The perfect plant-based wholefood
Reducing the amount of animal products in our diets is a key way we can all help to reduce carbon emissions1. But with macadamias this doesn’t have to be a chore. In fact, macadamias are so easy to use, not to mention delicious, that even the most committed carnivores won’t feel like they are missing out if they make the switch to plant-based eating! Here are just a few of the ways that Australian macadamias make plant-based eating both incredibly easy and completely delicious!
- Macadamias are a delicious, nutritious vegan protein that are easy to incorporate into a range of sweet and savoury dishes. Adding a handful to any stir-fry, salad or baking recipe will add plant-based power to any meal.
- So often people say that they couldn’t possibly give up the texture and variety that meat adds to a meal. However, the macadamia’s distinctive crunch and moreish mouthfeel meets that need for carnivores trying to reduce their meat intake.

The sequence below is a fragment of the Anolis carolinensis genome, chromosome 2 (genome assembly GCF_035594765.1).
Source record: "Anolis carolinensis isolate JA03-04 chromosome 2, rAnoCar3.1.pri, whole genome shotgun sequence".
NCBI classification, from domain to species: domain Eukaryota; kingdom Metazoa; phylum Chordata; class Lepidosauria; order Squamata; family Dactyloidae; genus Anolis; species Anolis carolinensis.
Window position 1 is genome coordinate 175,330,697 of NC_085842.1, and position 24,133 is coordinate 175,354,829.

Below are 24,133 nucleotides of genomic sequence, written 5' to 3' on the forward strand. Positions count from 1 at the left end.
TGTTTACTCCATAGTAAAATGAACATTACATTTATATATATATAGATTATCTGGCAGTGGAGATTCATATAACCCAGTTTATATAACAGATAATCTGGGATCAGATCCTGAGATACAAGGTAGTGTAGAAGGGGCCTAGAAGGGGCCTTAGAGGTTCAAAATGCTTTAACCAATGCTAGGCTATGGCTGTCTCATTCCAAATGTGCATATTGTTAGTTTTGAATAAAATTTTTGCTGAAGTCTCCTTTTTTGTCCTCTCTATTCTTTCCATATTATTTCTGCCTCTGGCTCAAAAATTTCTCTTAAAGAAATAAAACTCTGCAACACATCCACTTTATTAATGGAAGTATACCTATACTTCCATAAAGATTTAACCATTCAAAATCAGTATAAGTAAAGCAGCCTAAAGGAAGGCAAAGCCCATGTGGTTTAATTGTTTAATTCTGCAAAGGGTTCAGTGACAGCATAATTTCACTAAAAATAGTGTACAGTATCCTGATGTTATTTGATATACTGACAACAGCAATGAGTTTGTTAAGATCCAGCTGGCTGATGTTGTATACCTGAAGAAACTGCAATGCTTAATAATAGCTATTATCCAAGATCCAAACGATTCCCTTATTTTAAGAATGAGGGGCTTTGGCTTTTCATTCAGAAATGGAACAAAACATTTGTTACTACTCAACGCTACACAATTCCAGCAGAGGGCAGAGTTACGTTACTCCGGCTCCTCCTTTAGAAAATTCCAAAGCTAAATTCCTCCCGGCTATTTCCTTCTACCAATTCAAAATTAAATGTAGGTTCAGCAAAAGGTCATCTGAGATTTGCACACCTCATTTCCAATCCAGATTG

- Because of their creamy, buttery texture, macadamias can make delicious vegan replacements for dairy products like butter, milk, cheese and cream. Some say the macadamia versions are yummier than the animal products they replace! See our range of recipes here.
- Macadamias contain healthy fats, valuable fibre, plant sterols, antioxidants and a range of micro-nutrients that promote gut, heart and brain health. Whether they are eaten alone or added to meals, they pack a powerful nutritional punch while also filling you up so you aren’t hungry for ultra-processed snacks that have a high carbon footprint².
- Some plant-based alternatives to meat and dairy are concocted in factories using a long list of weird ingredients. But Australian macadamias are pure, plant-based perfection, straight from the tree to you.
1.Friel S, Barosh LJ, Lawrence M. Towards healthy and sustainable food consumption: an Australian case study. Public Health Nutrition. 2014;17(5):1156-1166. doi:10.1017/S1368980013001523
2. Ridoutt B, Baird D, Hendrie GA. Diets within Environmental Limits: The Climate Impact of Current and Recommended Australian Diets. Nutrients. 2021;13(4):1122. Published 2021 Mar 29. doi:10.3390/nu13041122